What clearer sign that Egypt is turning rabidly Islamist than the fact that hardly a few weeks go by without a church being destroyed, or without protesting Christians being attacked and slaughtered by the military?
The latest chaos in Egypt—where the military opened fire on unarmed Christians and repeatedly ran armored vehicles over them, killing dozens—originates in Edfu, a onetime tourist destination renowned for its pharaonic antiquities, but now known as the latest region to see a church destroyed by a Muslim mob.
This church attack is itself eye-opening as to the situation in Egypt. To sum, St. George Coptic church, built nearly a century ago, was so dilapidated that the local council and governor of Aswan approved renovating it, and signed off on the design.
It was not long before local Muslims began complaining, making various demands, including that the church be devoid of crosses and bells—even though the permit approved them—citing that "the Cross irritates Muslims and their children."
Coptic leaders had no choice but to acquiesce, "pointing to the fact that the church was rebuilt legally, and any concessions on the part of the church was done for the love for the country, which is passing through a difficult phase."
Acquiescence breeds more demands: Muslim leaders next insisted that the very dome of the church be removed—so that the building might not even resemble a church—and that it be referred to as a "hospitality home." Arguing that removal of the dome would likely collapse the church, the bishop refused.
The foreboding cries of "Allahu Akbar!" began: Muslims threatened to raze the church and build a mosque in its place; Copts were "forbidden to leave their homes or buy food until they remove the dome of St. George's Church"; many starved for weeks.
Then, after Friday prayers on Sept. 30, some three thousand Muslims rampaged the church, torched it, and demolished the dome; flames from the wreckage burned nearby Coptic homes, which were further ransacked by rioting Muslims.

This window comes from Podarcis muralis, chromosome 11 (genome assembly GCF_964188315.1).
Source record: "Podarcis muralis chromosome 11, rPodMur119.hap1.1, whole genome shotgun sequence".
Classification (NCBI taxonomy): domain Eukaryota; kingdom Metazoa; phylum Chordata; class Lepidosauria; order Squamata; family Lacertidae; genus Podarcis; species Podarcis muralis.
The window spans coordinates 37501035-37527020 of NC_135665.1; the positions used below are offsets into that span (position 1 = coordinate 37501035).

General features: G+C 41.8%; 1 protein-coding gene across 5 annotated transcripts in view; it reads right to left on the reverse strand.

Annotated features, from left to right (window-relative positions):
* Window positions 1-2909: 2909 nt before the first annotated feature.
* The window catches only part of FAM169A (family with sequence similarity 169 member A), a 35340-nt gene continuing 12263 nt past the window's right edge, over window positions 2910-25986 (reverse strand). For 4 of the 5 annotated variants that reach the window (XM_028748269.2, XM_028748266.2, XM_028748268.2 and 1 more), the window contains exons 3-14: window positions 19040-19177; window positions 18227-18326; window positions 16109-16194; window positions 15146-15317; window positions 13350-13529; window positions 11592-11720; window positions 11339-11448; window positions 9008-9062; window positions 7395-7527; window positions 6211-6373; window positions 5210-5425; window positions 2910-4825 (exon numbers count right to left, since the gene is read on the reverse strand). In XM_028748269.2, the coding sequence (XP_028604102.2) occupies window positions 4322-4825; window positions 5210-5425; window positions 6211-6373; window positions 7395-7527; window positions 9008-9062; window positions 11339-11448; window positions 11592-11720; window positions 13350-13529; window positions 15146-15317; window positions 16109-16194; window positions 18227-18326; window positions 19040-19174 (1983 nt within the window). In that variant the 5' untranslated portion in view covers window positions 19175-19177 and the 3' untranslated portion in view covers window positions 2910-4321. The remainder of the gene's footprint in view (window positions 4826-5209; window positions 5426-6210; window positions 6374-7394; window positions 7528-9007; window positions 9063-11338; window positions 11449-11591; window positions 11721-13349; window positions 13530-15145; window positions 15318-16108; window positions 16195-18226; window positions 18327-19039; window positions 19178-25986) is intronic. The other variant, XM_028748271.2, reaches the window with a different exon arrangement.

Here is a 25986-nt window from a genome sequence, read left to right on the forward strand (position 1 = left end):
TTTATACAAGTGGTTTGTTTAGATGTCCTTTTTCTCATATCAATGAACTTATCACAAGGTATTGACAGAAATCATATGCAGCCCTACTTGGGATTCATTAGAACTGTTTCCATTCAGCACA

This account of anti-church sentiment in Egypt offers several conclusions:
First, the obvious: animosity for churches, demands that they be left to crumble, demands to remove crosses and stifle bells, are an integral part of Islamic history and dogma. That church attacks in Egypt always occur on Friday, Islam's "holy day," and are always accompanied by religious cries of "Allahu Akbar!" should be evidence enough of the Islamist context of these attacks.
Because there was a lull in this animosity from the colonial era to just a few decades ago, most Westerners, deeming events closer to their time and space more representative of reality, incorrectly assume that church toleration is the rule, not the exception in Islamic history, which has more frequently been draconian to churches, and is back: "the Muslim Brotherhood announced immediately after the revolution that it is impossible to build any new church in Egypt, and churches which are demolished should never be rebuilt, as well as no crosses over churches or bells to be rung."
This is also why Muslim authorities are complacent, if not complicit. According to witnesses, security forces, which were present during the Edfu attack, "stood there watching." Worse, Edfu's Intelligence Unit chief was seen directing the mob destroying the church.
As for the governor of Aswan, he appeared on State TV and "denied any church being torched," calling it a "guest home" (a common tactic to excuse the destruction of churches). He even justified the incident by arguing that the church contractor made the building three meters higher than he permitted: "Copts made a mistake and had to be punished, and Muslims did nothing but set things right, end of story."
Equally telling is that perpetrators of church attacks are seldom if ever punished. Even if sometimes the most rabid church-destroying Muslims get "detained," it is usually for show, as they are released in days, hailed back home as heroes (this, too, goes back to Muslim dogma, which naturally sides with Muslims over infidels).
This year alone has seen the New Year church attack, which left 23 dead; the destruction of the ancient church of Sool, where Muslims "played soccer" with its sacred relics; the Imbaba attacks, where several churches were set aflame; and now Edfu, wherein, as usual "none of the attackers were arrested."
Indeed, three days after Edfu, Muslims attacked yet another church.
Aware that they are untouchable, at least when it comes to making infidel Christians miserable, anti-Christian Muslims have a simple strategy: destroy churches, even if one at a time, safe in the knowledge that, not only will they not be prosecuted, but Egypt's military and security apparatus will punish the infidel victims should they dare to protest.
Raymond Ibrahim, a widely published Islam-specialist, is a Shillman Fellow at the David Horowitz Freedom Center and an Associate Fellow at the Middle East Forum.